Maziar Bahari, the documentary filmmaker and NEWSWEEK correspondent imprisoned in Iran for the last 11 weeks, is a leading contender for the Prince of Asturias Award for Concord, one of the world's most prestigious honors.
This year there are 44 nominees, including individuals and organizations from 26 countries. Sometimes described as Spain's Nobel Peace Prize, the concord award embraces, in fact, a much wider range of candidates. Previous laureates have included Ingrid Betancourt, a politician held hostage by guerrillas in Colombia; UNICEF, the United Nations Children's Fund; Harry Potter author J. K. Rowling; and the late King Hussein of Jordan.
Nominees described in the Spanish press as frontrunners for the prize this year are the Monks of Silos, whose Gregorian chants are known around the world, and the city of Berlin 20 years after the fall of the wall. Bahari's nomination has been given public support by Nobel laureate Bishop Desmond Tutu of South Africa and former U.S. secretary of state Madeleine Albright.
The Asturias jury, which begins deliberations on Wednesday and will make its decision public on Thursday, is charged with giving the award to the candidate "whose work has made an exemplary and outstanding contribution to mutual understanding and peaceful coexistence amongst men, to the struggle against injustice, poverty, disease or ignorance, to the defense of freedom, or whose work has widened the horizons of knowledge or has been outstanding in protecting and preserving Mankind's heritage."
Before the 42-year-old Bahari was jailed in the tumultuous aftermath of Iran's elections in June, he had spent most of his career producing films that addressed precisely such concerns not only in his native Iran but also in Iraq, Africa, Europe, and Canada, where he is a naturalized citizen.
Since he was arrested at his 83-year-old mother's apartment in Tehran just after dawn on June 21, Bahari has not been allowed to see a lawyer, but has twice been pushed in front of government cameras to "confess" that he might "inadvertently" have undermined the security of the state.
What he did in fact was to work openly and with full accreditation by the Iranian government, reporting for NEWSWEEK and in his film work about the hopes and fears, courage and confusion of the Iranian people at a turning point in their nation's history. No specific charges have been made public against him, and his alleged crimes appear to consist of nothing more than reporting for foreign publications and networks. In fact, the Iranian government of President Mahmoud Ahmadinejad welcomed such coverage--until hundreds of thousands of people poured into the streets of Iran's cities to protest against the alleged fraud that reelected it.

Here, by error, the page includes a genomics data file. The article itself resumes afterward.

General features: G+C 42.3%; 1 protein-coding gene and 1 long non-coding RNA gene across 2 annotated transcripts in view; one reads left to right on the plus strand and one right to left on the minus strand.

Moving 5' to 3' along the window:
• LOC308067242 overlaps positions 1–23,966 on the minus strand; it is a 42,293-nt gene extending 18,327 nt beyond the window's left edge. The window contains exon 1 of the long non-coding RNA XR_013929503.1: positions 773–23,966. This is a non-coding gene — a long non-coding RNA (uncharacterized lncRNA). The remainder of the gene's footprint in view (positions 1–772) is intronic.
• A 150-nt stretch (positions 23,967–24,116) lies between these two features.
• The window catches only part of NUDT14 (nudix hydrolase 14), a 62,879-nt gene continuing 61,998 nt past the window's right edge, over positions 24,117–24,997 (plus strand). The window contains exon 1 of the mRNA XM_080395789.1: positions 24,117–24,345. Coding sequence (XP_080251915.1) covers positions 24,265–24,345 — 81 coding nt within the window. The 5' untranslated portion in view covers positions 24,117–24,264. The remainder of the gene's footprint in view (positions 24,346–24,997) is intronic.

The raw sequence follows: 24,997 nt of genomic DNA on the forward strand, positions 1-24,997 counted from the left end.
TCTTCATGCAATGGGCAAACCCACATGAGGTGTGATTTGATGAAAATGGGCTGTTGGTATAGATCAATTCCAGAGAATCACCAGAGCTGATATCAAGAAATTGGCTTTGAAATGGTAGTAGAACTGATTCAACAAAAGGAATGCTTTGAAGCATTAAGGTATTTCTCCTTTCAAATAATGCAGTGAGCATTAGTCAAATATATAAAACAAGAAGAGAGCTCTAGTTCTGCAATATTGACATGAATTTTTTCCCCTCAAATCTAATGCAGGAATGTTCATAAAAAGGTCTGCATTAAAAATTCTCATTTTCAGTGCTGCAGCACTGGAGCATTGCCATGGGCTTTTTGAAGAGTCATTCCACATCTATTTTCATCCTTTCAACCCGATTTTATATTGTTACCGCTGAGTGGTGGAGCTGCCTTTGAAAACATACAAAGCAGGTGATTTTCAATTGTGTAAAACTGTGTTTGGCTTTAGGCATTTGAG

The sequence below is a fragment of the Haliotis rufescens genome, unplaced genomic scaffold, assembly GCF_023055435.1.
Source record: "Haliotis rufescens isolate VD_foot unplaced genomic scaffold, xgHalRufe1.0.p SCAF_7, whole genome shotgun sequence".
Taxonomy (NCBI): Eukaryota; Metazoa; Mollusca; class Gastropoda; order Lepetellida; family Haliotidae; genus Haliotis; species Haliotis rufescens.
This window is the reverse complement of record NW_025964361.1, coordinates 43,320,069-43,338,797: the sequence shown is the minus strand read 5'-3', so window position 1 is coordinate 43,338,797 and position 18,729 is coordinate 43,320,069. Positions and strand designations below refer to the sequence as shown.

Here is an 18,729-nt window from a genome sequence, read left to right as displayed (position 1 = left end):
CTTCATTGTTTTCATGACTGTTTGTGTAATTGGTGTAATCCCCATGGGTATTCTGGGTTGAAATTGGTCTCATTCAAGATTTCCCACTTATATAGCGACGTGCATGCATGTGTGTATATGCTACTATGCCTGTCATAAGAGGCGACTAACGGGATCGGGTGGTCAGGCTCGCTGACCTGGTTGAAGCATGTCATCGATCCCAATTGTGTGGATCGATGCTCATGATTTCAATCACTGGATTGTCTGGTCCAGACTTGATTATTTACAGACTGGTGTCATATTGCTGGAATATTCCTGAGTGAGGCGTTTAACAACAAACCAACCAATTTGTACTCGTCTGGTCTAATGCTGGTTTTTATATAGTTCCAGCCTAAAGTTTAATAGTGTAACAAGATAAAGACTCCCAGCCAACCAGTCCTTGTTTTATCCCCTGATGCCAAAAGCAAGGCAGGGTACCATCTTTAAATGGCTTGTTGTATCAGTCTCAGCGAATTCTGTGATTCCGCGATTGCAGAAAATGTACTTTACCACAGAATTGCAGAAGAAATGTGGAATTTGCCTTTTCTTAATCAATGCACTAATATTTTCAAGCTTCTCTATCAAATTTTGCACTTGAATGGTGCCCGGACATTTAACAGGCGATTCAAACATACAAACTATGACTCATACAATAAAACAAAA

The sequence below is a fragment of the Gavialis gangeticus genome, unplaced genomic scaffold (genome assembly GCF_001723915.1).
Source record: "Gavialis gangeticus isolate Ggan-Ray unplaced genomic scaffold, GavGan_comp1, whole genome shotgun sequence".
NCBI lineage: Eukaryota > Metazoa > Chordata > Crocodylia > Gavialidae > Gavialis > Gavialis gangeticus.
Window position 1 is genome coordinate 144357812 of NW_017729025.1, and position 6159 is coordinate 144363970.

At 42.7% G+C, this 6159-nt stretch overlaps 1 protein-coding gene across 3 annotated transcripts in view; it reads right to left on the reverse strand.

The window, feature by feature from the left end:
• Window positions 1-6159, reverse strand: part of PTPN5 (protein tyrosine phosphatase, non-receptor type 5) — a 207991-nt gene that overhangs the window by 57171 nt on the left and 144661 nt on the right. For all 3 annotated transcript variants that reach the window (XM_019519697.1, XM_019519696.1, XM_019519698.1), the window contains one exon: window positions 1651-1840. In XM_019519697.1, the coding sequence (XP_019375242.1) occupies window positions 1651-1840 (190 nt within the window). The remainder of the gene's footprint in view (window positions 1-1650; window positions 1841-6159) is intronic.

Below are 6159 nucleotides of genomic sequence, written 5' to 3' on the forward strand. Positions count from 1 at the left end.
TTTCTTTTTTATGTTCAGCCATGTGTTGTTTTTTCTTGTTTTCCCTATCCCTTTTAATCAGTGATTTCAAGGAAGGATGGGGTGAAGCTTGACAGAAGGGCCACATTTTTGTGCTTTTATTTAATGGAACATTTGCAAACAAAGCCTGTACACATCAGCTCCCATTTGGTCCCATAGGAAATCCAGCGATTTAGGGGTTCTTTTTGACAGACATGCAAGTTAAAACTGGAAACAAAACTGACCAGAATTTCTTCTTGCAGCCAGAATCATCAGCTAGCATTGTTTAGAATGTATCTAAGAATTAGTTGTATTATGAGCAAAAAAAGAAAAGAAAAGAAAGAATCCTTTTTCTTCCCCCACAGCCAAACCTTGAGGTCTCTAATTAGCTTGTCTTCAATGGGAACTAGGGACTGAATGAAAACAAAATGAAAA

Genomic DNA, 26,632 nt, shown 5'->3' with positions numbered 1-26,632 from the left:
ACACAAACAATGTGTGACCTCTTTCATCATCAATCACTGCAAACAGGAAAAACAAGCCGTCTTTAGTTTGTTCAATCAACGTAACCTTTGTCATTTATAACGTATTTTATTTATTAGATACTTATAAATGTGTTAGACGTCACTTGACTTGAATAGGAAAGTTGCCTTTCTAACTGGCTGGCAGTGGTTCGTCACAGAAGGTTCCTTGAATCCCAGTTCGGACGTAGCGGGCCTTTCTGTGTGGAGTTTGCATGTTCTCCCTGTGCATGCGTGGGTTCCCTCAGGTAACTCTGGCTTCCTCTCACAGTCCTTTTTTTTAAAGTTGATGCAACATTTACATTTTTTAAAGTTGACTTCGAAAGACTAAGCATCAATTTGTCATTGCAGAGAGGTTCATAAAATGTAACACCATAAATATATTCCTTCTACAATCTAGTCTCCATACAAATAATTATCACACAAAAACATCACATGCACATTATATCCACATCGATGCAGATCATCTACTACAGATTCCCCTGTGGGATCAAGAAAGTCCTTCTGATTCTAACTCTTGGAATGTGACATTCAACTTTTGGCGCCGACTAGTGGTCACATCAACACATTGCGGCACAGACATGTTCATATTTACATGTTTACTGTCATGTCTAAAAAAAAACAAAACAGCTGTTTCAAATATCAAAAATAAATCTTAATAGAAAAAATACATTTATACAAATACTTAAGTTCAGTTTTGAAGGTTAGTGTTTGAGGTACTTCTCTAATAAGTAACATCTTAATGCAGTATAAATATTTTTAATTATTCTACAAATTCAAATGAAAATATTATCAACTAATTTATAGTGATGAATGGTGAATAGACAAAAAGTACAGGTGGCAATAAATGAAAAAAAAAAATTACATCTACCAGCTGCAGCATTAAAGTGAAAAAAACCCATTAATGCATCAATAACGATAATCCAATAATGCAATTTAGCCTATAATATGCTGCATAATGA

The injustice of Bahari's incarceration, taken as emblematic of the repression faced by millions of Iranians and by those who insist on freedom of expression everywhere in the world, is a factor that may be taken under consideration by the Asturias jury. But his work also speaks for itself.
One of Bahari's first widely distributed movies was The Voyage of the Saint Louis, about a ship full of Jewish refugees from Europe on the eve of World War II that was turned away from the United States only to return its passengers to Europe, where many eventually died in the Holocaust. Another of his projects explored the role of music and especially of drums to heal the wounds of ethnic strife in Burundi. Among Bahari's films shot in Iran, one of the most striking is Mohammad and the Matchmaker, a documentary that follows the surprising twists and turns in the life of a former heroin addict who is HIV-positive and looking for a wife.
It's just such work that led the Harvard Film Archive to praise Bahari as representative of "a new generation of young Iranian filmmakers," one who looks inside contemporary Iranian culture to "reveal the human element behind the headlines and capture cultural truths through the lens of individual experience."
The recipient of the Prince of Asturias Award for Concord receives ¤50,000 and a sculpture designed by the great Spanish artist Joan Miró. Whether Bahari will be given his freedom by the Iranian government, however, is another question.